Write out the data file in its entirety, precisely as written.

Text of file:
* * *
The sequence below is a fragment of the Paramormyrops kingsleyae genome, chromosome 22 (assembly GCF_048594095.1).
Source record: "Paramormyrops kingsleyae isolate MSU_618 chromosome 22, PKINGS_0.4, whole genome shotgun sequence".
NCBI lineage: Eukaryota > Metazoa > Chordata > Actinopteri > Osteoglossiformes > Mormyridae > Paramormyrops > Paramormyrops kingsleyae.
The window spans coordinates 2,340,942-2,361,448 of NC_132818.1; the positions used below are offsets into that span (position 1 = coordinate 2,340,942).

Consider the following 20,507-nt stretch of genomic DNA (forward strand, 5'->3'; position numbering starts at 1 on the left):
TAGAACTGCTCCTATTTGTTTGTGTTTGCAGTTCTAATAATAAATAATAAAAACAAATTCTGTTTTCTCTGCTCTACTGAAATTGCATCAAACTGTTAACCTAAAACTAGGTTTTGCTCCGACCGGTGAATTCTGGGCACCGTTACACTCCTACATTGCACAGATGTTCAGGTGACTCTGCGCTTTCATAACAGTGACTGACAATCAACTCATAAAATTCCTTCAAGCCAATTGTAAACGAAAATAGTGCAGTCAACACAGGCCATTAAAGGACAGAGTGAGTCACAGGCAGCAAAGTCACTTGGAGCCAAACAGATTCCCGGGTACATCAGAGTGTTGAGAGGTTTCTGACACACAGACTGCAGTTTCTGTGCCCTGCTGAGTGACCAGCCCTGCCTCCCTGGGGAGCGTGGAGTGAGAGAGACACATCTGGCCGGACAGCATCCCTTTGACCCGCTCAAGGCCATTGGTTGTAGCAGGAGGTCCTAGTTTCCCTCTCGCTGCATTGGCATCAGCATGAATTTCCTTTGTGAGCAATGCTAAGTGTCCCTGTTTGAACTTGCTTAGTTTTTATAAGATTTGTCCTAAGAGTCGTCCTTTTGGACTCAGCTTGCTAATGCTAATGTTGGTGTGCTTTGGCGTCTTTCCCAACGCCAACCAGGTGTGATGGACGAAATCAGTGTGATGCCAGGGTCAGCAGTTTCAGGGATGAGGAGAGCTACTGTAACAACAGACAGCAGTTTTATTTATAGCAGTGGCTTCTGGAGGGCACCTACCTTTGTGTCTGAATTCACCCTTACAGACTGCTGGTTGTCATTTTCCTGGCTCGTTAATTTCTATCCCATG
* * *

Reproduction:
The sequence below is a fragment of the Paramormyrops kingsleyae genome, chromosome 22 (assembly GCF_048594095.1).
Source record: "Paramormyrops kingsleyae isolate MSU_618 chromosome 22, PKINGS_0.4, whole genome shotgun sequence".
NCBI lineage: Eukaryota > Metazoa > Chordata > Actinopteri > Osteoglossiformes > Mormyridae > Paramormyrops > Paramormyrops kingsleyae.
The window spans coordinates 2,340,942-2,361,448 of NC_132818.1; the positions used below are offsets into that span (position 1 = coordinate 2,340,942).

Consider the following 20,507-nt stretch of genomic DNA (forward strand, 5'->3'; position numbering starts at 1 on the left):
TAGAACTGCTCCTATTTGTTTGTGTTTGCAGTTCTAATAATAAATAATAAAAACAAATTCTGTTTTCTCTGCTCTACTGAAATTGCATCAAACTGTTAACCTAAAACTAGGTTTTGCTCCGACCGGTGAATTCTGGGCACCGTTACACTCCTACATTGCACAGATGTTCAGGTGACTCTGCGCTTTCATAACAGTGACTGACAATCAACTCATAAAATTCCTTCAAGCCAATTGTAAACGAAAATAGTGCAGTCAACACAGGCCATTAAAGGACAGAGTGAGTCACAGGCAGCAAAGTCACTTGGAGCCAAACAGATTCCCGGGTACATCAGAGTGTTGAGAGGTTTCTGACACACAGACTGCAGTTTCTGTGCCCTGCTGAGTGACCAGCCCTGCCTCCCTGGGGAGCGTGGAGTGAGAGAGACACATCTGGCCGGACAGCATCCCTTTGACCCGCTCAAGGCCATTGGTTGTAGCAGGAGGTCCTAGTTTCCCTCTCGCTGCATTGGCATCAGCATGAATTTCCTTTGTGAGCAATGCTAAGTGTCCCTGTTTGAACTTGCTTAGTTTTTATAAGATTTGTCCTAAGAGTCGTCCTTTTGGACTCAGCTTGCTAATGCTAATGTTGGTGTGCTTTGGCGTCTTTCCCAACGCCAACCAGGTGTGATGGACGAAATCAGTGTGATGCCAGGGTCAGCAGTTTCAGGGATGAGGAGAGCTACTGTAACAACAGACAGCAGTTTTATTTATAGCAGTGGCTTCTGGAGGGCACCTACCTTTGTGTCTGAATTCACCCTTACAGACTGCTGGTTGTCATTTTCCTGGCTCGTTAATTTCTATCCCATG